11. Do you own multiple copies of any book? What are they? Why do you have multiple copies?
The Slippery Slope by Lemony Snicket. I bought my first copy and many of my relatives sent me multiple ones.

12. Book borrowing – do you use the library? Do you prefer to try before you buy? What about lending your books to friends? Are you a good borrower, do you remember to return books?
I use the library. And of course I read a book before I buy it. My vast collection often is begged to be borrowed, but I'm usually hesitant as few books ever return... Actually, right now I'm waiting for my copy of Martin the Warrior to be given back. I think I'm pretty good about returning borrowed books.

13. Do you reread a lot? Why (not)? Name a book you have reread many times.
Only if it's a stupendous book. The book I must have read the most is Inkheart by Cornelia Funke. My paperback copy of it is falling apart because I've read it so much.

14. What is the best book you’ve read in the past year?
The Mysterious Benedict Society by Trenton Lee Stewart.

15. Do you recommend books to other people? If you could force everyone you know to read one book, what would it be?
Yes, I recommend books. But if I could get everyone I knew to read just one book, it would be The Book of Mormon.

16. Adaptation: What book would you most like to see made into a film? Do you like to read the book first or see the film? Any books you have read after seeing the film version?
I would like to see a well-made, non-musical version of Les Miserables. (Pleeeeease!) And I usually read the book before I see the film. But to my absolute horror and despair, I waited until after the film to read The Lord of the Rings. I won't be making the same mistake with The Hobbit.

17. What is the most difficult book you’ve ever read?
Le Morte D'Arthur. Seven-hundred pages, and all without proper punctuation!

18. Your favourite book series and your favourite book out of that series.
I'm torn between The Lord of the Rings and Redwall. Out of LOTR, it's The Fellowship of the Ring; Out of Redwall, it's Mossflower.

19. Your favourite picture, junior fiction and Young Adult books.
My favorite picture book of all time is Edwina: The Dinosaur Who Didn't Know She Was Extinct by Mo Willems. Favorite junior fiction is Redwall, and favorite YA...Well, does The Lord of the Rings count?

20. Least favourite plot device employed by way too many books you actually enjoyed otherwise.
When the good guys are benevolent toward the bad guys and let them live to wreck even greater chaos!

21. A book you thought you wouldn’t like but ended up loving.
A Wrinkle in Time by Madeline L'Engle.

22. Your "comfort" book.
The Fellowship of the Ring (This is just getting ridiculous...)

23. Favourite book cover including a picture!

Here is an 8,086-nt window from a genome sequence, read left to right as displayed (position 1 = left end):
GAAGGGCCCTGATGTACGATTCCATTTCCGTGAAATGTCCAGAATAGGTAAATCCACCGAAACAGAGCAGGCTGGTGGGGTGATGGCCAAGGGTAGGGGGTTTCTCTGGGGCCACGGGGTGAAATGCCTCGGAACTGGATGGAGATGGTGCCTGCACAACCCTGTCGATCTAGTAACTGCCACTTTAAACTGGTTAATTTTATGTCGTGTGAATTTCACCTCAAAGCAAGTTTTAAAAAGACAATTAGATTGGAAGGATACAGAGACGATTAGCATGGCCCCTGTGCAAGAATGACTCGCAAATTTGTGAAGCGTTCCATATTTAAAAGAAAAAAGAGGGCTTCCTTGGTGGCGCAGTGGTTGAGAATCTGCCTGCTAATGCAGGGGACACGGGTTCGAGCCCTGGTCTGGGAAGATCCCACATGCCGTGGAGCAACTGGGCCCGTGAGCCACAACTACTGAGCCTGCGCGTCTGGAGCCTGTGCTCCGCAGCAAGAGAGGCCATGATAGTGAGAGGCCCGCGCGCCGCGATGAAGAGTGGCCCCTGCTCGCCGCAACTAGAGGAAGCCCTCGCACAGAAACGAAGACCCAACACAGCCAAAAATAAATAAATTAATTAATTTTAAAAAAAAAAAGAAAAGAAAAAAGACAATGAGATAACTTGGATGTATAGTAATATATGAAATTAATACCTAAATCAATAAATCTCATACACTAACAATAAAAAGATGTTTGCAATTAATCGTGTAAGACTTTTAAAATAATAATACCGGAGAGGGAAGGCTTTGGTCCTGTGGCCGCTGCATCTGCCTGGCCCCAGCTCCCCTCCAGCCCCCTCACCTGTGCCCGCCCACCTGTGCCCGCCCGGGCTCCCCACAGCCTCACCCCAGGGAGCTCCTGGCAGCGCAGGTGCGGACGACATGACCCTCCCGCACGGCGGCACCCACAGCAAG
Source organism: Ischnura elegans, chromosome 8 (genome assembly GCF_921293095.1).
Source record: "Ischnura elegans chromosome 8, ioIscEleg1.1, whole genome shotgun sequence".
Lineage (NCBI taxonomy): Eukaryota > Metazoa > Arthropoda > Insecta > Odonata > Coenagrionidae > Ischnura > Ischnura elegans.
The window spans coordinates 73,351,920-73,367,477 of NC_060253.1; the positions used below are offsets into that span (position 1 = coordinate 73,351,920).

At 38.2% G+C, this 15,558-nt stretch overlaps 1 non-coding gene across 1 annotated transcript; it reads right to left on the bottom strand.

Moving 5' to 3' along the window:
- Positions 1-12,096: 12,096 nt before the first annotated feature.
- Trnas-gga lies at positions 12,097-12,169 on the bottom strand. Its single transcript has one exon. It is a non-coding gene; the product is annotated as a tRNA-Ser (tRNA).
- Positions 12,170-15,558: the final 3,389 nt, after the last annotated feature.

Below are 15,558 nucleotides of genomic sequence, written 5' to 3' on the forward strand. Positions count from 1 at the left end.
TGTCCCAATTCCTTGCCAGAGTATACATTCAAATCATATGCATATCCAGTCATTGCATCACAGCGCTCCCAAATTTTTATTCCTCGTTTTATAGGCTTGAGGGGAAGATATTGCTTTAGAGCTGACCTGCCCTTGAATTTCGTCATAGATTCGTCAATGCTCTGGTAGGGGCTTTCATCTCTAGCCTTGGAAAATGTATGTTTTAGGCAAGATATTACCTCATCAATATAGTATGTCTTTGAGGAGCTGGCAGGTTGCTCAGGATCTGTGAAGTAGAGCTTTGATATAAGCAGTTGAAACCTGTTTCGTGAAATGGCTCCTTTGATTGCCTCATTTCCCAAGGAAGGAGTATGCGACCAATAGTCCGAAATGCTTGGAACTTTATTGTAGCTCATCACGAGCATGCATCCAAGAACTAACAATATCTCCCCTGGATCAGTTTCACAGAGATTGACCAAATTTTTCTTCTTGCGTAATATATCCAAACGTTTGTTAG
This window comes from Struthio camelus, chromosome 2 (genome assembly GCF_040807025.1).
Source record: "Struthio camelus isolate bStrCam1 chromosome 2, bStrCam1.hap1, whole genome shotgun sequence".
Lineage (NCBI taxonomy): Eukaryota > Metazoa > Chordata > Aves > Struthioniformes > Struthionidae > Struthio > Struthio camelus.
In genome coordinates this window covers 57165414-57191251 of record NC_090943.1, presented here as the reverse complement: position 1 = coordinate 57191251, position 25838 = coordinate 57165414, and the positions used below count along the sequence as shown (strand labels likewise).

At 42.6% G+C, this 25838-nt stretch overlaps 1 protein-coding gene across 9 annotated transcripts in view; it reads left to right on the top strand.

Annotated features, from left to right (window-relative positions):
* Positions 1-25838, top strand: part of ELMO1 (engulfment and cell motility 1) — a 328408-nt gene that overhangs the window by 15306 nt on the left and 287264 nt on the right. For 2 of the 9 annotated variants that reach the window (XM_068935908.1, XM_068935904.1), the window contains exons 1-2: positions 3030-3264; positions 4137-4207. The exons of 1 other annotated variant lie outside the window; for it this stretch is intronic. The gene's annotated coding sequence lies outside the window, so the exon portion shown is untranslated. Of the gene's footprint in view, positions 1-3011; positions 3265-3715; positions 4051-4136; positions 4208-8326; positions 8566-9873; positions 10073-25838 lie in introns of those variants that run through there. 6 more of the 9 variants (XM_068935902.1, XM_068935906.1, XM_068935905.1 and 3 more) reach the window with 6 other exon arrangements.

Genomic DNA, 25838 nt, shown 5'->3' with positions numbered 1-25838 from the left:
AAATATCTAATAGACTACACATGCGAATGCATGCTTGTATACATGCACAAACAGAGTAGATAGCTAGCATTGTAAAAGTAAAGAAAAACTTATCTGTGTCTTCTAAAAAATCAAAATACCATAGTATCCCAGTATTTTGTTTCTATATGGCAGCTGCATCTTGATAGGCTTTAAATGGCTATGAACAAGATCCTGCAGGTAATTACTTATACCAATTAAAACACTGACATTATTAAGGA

Vampirates: Demons of the Ocean by Justin Somper.

24. Favourite fictional relationship (romantic, friendship, familial).
Decisions, decisions. Luckily I have a favorite couples list. Let's see, I'm going to have to say Allan a Dale and Ellen from Robin Hood.

25. Most annoying character ever.
Mr. Collins from Pride and Prejudice. His irritating behavior is legendary.

26. Most quotable novel or 5 of your favourite quotes from any books.
The novel I quote the most is either Inkheart or (surprise, surprise) The Lord of the Rings.

27. Any five books from your "to be read" stack. What makes you select a book for your “to be read” stack?
The Art of War for Writers, The Call of the Wild by Jack London, Pride and Prejudice by Jane Austen, The Travels of Marco Polo, and The Complete Stories and Poems of Edgar Allan Poe.

28. Some firsts: First book you remember loving/being obsessed with. First book that made you cry. First book you gave to someone else as a gift.
The first book I ever obsessed over was The Lord of the Rings. The Bellmaker by Brian Jacques was the first book that made me cry. And for my sister I got Stories of the French Revolution by Marcelle and George Huisman.

29. Saddest character death OR best/most satisfying character death (or both!)
Either Dustfinger from Inkheart or Gandalf (I'm not even going to bother mentioning what he's from.)

30. The End: do you prefer everything tied up or to be able to 'make up your own mind'? What is the worst ending to a book you have read? And the best? (careful, spoiler tags!)
I prefer everything to be tied up, but not everything perfect. The worst book ending I ever read was in Bright Shadow by Avi. Everyone died and nothing got accomplished. My favorite book ending was probably in Fablehaven: Secrets of the Dragon Sanctuary. There was a huge, explosive plot twist that literally took my breath away.


I Am An Otter

You're an otter, mate! Another good friend of Redwall, you are a natural swimmer and a deadly fighter especially with a long bow or javellin. Camp Willow is your home, just as Redwall is your second home. You have a good heart and a strong sense of loyalty. You absolutely love Shrimp and Hotroot soup, living by the motto "Ain't nothing 'otter for an Otter!".